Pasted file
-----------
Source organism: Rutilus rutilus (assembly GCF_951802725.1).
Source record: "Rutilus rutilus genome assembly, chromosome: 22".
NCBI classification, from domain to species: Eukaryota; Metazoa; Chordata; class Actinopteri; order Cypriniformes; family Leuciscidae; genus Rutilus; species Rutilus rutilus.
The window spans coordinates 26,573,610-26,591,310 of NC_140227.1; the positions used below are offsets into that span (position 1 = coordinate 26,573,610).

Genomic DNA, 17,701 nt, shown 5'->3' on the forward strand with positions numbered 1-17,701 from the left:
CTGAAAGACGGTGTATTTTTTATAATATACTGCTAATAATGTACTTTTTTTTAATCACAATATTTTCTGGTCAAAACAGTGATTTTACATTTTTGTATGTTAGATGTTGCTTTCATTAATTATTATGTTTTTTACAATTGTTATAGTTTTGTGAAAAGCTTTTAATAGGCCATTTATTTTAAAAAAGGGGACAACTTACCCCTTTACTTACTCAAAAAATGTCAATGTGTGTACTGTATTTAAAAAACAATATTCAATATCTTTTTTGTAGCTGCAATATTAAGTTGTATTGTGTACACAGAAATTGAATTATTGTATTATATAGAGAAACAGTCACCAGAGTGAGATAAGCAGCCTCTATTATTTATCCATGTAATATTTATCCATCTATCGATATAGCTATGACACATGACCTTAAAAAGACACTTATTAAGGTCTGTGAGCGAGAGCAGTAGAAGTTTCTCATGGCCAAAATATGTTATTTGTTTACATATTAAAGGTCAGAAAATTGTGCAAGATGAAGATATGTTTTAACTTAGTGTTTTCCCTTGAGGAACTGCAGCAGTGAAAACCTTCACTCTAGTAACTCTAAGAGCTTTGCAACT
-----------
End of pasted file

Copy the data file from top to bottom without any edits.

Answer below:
Source organism: Rutilus rutilus (assembly GCF_951802725.1).
Source record: "Rutilus rutilus genome assembly, chromosome: 22".
NCBI classification, from domain to species: Eukaryota; Metazoa; Chordata; class Actinopteri; order Cypriniformes; family Leuciscidae; genus Rutilus; species Rutilus rutilus.
The window spans coordinates 26,573,610-26,591,310 of NC_140227.1; the positions used below are offsets into that span (position 1 = coordinate 26,573,610).

Genomic DNA, 17,701 nt, shown 5'->3' on the forward strand with positions numbered 1-17,701 from the left:
CTGAAAGACGGTGTATTTTTTATAATATACTGCTAATAATGTACTTTTTTTTAATCACAATATTTTCTGGTCAAAACAGTGATTTTACATTTTTGTATGTTAGATGTTGCTTTCATTAATTATTATGTTTTTTACAATTGTTATAGTTTTGTGAAAAGCTTTTAATAGGCCATTTATTTTAAAAAAGGGGACAACTTACCCCTTTACTTACTCAAAAAATGTCAATGTGTGTACTGTATTTAAAAAACAATATTCAATATCTTTTTTGTAGCTGCAATATTAAGTTGTATTGTGTACACAGAAATTGAATTATTGTATTATATAGAGAAACAGTCACCAGAGTGAGATAAGCAGCCTCTATTATTTATCCATGTAATATTTATCCATCTATCGATATAGCTATGACACATGACCTTAAAAAGACACTTATTAAGGTCTGTGAGCGAGAGCAGTAGAAGTTTCTCATGGCCAAAATATGTTATTTGTTTACATATTAAAGGTCAGAAAATTGTGCAAGATGAAGATATGTTTTAACTTAGTGTTTTCCCTTGAGGAACTGCAGCAGTGAAAACCTTCACTCTAGTAACTCTAAGAGCTTTGCAACT